The BS4142:1997 standard was continued using the same name and method that was used in 1991, however there was a major error in the standard of 1990 was fixed, and the specific noise measured was corrected for additional “other” noise (referred to as residual noise) by subtracting the LA90 value of the noise instead of the LAeq. The majority of noise experts did this properly in the time between but we are certain that those who advocated for it at Public Inquiry, and in court, might have been having fun with this before it was fixed.

The BS4142:2014 version contained significant changes to the version of 1997, including the title (and content) that replaces “noise” with the word “sound’ and introduces the concept of commercial sound, and revises the corrections for acoustic characters (+5 dB for toneal and uninhibited content, and when the particular noise is erratic enough to draw the attention of) which were unchanged from the appendix in 1963!

The standard is in the process of being developed.

This version is being reviewed to determine what future updates are needed, e.g. how the character corrections may be actually added together (one of the changes made in the version of 2014) and if it is appropriate to assess subjectively the impact of the character instead of having the entire thing based on measurement.

The most evident thing from the recent debates on the substance of the new revision is that the ultimate decision on the impact of a noise is largely based on the context and judgement of a professional. This is similar to the original concept that was outlined in the Wilson Report Appendix which was to consider the circumstances of the noise for example, whether it came an entirely new or newly constructed factory or a factory that was in operation for a couple of years in an unusual environment or an existing manufacturing facility that was typical of the region; and the kind of area it was located in (rural through urban residential to industrial heavy) was crucial to the evaluation.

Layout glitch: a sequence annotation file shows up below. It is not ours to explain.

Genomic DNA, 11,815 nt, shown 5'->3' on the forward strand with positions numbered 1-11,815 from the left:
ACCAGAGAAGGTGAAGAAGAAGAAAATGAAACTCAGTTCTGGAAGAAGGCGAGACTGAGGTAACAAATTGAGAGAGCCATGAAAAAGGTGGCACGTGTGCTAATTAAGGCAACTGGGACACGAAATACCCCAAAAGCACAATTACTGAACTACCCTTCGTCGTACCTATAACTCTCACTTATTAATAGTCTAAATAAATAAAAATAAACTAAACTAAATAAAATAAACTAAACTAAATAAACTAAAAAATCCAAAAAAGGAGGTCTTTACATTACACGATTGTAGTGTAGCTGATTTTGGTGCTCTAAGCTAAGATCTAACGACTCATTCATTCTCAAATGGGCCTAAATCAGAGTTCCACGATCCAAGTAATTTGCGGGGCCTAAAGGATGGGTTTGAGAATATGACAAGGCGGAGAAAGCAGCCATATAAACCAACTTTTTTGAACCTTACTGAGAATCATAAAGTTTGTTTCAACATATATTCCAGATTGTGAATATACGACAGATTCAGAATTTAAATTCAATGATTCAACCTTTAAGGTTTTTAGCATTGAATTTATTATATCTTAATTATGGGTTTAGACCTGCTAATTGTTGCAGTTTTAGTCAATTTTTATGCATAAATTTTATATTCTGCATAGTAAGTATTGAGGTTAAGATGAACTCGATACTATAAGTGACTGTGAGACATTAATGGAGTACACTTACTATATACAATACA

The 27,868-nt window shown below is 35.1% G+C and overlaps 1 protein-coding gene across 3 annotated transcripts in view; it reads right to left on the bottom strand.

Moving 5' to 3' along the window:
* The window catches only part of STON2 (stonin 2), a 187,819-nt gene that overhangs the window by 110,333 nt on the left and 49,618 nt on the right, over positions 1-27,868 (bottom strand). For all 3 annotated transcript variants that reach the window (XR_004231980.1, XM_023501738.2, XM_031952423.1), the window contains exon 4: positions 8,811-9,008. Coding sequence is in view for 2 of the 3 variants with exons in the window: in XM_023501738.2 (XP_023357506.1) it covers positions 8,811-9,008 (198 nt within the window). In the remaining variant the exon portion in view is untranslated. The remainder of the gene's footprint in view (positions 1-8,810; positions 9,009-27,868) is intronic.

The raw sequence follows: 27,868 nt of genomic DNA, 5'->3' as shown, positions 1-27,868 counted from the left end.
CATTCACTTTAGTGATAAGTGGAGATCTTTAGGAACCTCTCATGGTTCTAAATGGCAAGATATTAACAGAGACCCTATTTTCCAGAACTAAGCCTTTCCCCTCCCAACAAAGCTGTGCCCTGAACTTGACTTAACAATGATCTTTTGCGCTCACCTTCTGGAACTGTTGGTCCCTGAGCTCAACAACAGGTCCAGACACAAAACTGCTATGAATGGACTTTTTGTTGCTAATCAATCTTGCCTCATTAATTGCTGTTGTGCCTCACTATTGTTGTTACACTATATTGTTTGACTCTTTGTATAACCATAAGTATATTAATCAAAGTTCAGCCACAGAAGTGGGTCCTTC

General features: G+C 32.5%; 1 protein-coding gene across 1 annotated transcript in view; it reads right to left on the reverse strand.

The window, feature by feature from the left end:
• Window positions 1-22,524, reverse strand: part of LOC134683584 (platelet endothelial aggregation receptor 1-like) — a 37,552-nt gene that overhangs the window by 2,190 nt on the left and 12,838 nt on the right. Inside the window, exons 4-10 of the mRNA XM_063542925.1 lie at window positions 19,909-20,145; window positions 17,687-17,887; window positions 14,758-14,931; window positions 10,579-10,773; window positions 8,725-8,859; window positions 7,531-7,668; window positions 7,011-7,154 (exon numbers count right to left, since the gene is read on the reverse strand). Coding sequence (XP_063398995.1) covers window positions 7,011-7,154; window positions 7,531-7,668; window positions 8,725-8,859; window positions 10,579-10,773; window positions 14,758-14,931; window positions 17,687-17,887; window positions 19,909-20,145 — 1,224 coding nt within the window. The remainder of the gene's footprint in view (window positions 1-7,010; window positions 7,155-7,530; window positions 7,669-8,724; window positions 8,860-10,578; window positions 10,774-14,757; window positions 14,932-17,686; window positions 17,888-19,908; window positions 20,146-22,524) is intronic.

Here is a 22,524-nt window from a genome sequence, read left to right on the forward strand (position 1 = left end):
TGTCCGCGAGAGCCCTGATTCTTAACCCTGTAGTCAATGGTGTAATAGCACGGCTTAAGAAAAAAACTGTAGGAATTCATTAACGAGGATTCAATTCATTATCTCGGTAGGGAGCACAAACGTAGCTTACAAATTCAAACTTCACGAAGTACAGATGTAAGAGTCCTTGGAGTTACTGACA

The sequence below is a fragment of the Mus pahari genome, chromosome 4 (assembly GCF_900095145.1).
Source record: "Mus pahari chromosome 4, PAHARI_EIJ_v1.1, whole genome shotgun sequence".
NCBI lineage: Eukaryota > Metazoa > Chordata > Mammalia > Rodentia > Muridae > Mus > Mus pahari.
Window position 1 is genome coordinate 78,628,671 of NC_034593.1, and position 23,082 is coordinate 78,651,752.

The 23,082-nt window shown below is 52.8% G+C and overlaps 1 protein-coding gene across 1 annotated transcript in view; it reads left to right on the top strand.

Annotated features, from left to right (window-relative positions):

One aspect that is being discussed is whether the procedure as it is written has the precision one would be expecting from standards. It certainly differs from the standards utilized to regulate such things like sound insulation testing, and the testing of wind turbines’ acoustics.